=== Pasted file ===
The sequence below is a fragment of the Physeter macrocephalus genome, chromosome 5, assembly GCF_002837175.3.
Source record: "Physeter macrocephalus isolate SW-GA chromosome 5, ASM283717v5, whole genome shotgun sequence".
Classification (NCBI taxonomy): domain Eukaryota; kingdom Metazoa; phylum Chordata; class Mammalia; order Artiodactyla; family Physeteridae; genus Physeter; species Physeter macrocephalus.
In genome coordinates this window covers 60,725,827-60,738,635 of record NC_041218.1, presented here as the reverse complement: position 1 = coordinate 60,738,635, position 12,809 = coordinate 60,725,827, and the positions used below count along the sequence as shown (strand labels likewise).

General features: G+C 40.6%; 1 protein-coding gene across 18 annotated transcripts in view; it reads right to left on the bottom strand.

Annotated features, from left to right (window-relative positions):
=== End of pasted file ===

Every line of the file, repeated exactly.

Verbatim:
The sequence below is a fragment of the Physeter macrocephalus genome, chromosome 5, assembly GCF_002837175.3.
Source record: "Physeter macrocephalus isolate SW-GA chromosome 5, ASM283717v5, whole genome shotgun sequence".
Classification (NCBI taxonomy): domain Eukaryota; kingdom Metazoa; phylum Chordata; class Mammalia; order Artiodactyla; family Physeteridae; genus Physeter; species Physeter macrocephalus.
In genome coordinates this window covers 60,725,827-60,738,635 of record NC_041218.1, presented here as the reverse complement: position 1 = coordinate 60,738,635, position 12,809 = coordinate 60,725,827, and the positions used below count along the sequence as shown (strand labels likewise).

General features: G+C 40.6%; 1 protein-coding gene across 18 annotated transcripts in view; it reads right to left on the bottom strand.

Annotated features, from left to right (window-relative positions):